FDA Updates Off-Label Communications Guidance
On October 23, the U.S. Food and Drug Administration (FDA or Agency) released a much anticipated draft guidance entitled, “Communications From Firms to Health Care Providers Regarding Scientific Information on Unapproved Uses of Approved/Cleared Medical Products Questions and Answers Guidance for Industry” (SIUU Guidance).1 Per FDA, “nothing in this draft guidance is intended to convey new policy” regarding manufacturer communications about scientific information on unapproved use(s) (SIUU).2 Instead, the SIUU Guidance represents FDA’s current recommendations and considerations for firms engaged in sharing SIUU communications with healthcare providers (HCPs) and supersedes FDA’s 2014 revised draft guidance, “Distributing Scientific and Medical Publications on Unapproved New Uses — Recommended Practices” (2014 Guidance).3 Notably, the SIUU Guidance does not replace FDA’s 2011 draft guidance on unsolicited requests for off-label information.4 Comments on the SIUU Guidance are due December 26 and should be submitted to Docket No. FDA-2008-D-0053.5
The SIUU Guidance was informed by industry feedback from FDA’s ongoing efforts related to SIUU communications, including comments FDA received from the 2014 Guidance.6 In issuing the SIUU Guidance, FDA sought to balance the Agency’s “substantial government interests” regarding premarket requirements for medical products, while addressing the First Amendment commercial speech protections of industry and “supporting HCP interest” in receiving SIUU to inform “clinical practice decisions for the care of an individual patient.”7 Overall, the revised guidance reiterates, clarifies, and expands on the following SIUU principles:
- In light of recent First Amendment jurisprudence, FDA has moved away from using the term “off-label,” and instead, now uses SIUU.
- The SIUU Guidance addresses human drugs, devices, and animal drugs.
- Consistent with FDA’s 2009 draft reprints guidance and the 2014 Guidance, the SIUU Guidance applies to “SIUU communications with HCPs.” The SIUU Guidance defines HCPs to mean “individuals” licensed or authorized to prescribe, order, administer, or use medical products in a professional capacity and are “engaged in making clinical practice decisions in the care of an individual patient.”8 Thus, the SIUU Guidance does not apply to SIUU communications to other audiences, such as patients, payors, and other healthcare stakeholders. SIUU communications, as described by FDA, are focused on HCPs “when they judge that the unapproved use is medically appropriate for their particular patient — whose characteristics and needs may differ” from the approved use or population.9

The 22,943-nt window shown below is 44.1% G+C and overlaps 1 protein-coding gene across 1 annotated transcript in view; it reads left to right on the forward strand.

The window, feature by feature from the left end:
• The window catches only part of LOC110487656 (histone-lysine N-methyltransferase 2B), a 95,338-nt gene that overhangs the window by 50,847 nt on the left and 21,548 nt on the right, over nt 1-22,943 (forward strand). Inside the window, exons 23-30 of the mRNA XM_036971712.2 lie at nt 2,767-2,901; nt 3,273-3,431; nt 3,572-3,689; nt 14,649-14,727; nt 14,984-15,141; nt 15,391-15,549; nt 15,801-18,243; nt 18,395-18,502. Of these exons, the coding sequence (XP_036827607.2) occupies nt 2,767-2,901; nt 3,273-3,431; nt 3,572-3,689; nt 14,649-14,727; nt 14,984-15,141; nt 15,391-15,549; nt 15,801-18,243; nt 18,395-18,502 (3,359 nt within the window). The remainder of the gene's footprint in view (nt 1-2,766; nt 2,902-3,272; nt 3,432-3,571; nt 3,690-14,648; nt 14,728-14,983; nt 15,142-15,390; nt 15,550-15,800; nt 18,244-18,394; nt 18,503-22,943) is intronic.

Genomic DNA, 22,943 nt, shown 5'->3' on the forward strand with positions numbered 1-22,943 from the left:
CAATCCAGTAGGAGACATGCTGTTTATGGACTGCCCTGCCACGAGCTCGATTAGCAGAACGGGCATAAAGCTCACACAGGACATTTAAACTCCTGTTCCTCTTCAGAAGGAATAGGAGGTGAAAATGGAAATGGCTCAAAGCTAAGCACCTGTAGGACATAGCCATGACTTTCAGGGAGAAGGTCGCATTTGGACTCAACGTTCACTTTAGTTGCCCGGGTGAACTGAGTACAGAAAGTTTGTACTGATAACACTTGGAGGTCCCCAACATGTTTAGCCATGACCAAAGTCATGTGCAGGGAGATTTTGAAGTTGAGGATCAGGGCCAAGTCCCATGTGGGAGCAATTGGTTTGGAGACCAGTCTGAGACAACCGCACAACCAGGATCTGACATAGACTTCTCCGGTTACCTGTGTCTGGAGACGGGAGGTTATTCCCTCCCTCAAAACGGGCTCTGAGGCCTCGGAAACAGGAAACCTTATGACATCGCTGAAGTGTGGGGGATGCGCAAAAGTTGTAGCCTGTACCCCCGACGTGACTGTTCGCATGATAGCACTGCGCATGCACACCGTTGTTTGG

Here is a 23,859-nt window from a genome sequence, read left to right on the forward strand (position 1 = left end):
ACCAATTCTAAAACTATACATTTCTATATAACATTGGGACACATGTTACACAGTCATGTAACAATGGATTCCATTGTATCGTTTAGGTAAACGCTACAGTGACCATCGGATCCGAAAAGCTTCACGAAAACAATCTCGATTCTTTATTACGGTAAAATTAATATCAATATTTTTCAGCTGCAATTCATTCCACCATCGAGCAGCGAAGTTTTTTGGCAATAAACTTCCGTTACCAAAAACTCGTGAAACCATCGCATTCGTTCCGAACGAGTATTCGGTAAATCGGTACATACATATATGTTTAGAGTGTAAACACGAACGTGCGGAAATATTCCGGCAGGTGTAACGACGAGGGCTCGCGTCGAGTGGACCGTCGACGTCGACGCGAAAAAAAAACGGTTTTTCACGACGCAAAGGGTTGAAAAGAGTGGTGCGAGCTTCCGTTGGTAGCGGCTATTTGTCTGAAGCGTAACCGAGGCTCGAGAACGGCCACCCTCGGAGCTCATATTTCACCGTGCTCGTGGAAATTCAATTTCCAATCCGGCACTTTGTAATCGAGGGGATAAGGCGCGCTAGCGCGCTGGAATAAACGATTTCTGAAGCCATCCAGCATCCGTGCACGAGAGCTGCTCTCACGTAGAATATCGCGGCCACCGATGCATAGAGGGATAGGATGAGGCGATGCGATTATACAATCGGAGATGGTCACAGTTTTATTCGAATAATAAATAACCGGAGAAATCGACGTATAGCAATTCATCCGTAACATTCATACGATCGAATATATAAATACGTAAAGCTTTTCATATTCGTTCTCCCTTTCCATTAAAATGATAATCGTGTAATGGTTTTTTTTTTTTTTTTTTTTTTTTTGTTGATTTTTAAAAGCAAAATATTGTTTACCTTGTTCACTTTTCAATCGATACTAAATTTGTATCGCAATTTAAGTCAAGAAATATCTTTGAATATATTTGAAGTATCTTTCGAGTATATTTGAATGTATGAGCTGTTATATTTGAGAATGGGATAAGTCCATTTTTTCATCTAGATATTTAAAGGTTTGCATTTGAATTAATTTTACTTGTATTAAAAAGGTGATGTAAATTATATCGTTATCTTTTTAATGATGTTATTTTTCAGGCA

- The SIUU Guidance largely provides the same recommendations for dissemination of: (1) clinical practice guidelines (CPGs); (2) scientific or medical reference texts (reference texts); and (3) published reprints as outlined in the 2014 Guidance. However, the SIUU Guidance adds two new categories of SIUU communications: (1) “[f]irm-generated presentations of scientific information from an accompanying published reprint” and (2) “[m]aterials from independent clinical practice resources.” Collectively, FDA refers to these as the “source publication” for the SIUU communication.
- FDA states that SIUU communications must be: (1) truthful, non-misleading, factual, and unbiased; (2) “provide all information necessary for HCPs to interpret the strengths and weaknesses and validity and utility of the information in the SIUU communication”; (3) “scientifically sound”; and (4) “clinically relevant” (e.g., provide information “pertinent to HCPs engaged in making clinical practice decisions for the care of an individual patient”).10
- FDA recommends that SIUU communications be “separate and distinct from promotional communications about approved uses of medical products,” including on social or digital media channels, and should not use “persuasive marketing techniques.”11
- FDA recommends that firms use digital or social media platforms that do not have space-character limitations that “would not enable a firm to” comply with the SIUU Guidance.12
- FDA reiterated (in a footnote) the Agency’s longstanding position that the Agency will not “consider a firm’s presentation of truthful and non-misleading scientific information about unapproved uses at the planned sessions and presentations at medical or scientific conferences to be evidence of intended use when the presentation is made in non-promotional settings and not accompanied by promotional communications.”13
- While the SIUU Guidance recognizes that pharmaceutical and medical device companies have a legitimate interest in presenting truthful, non-misleading information about scientific developments and clinical information, FDA stops short of recognizing a “safe harbor” for a company’s non-commercial medical or scientific education function. When read against the context of the other active guidance documents, including Responding to Unsolicited Requests, the SIUU Guidance seems to leave open the possibility that FDA would bring enforcement against a company that communicates proactively to HCPs about non-CFL information that falls outside the “trustworthiness” criteria established in the draft, regardless of whether it is communicated in a truthful and non-misleading manner. FDA’s ability to sustain this position is questionable.14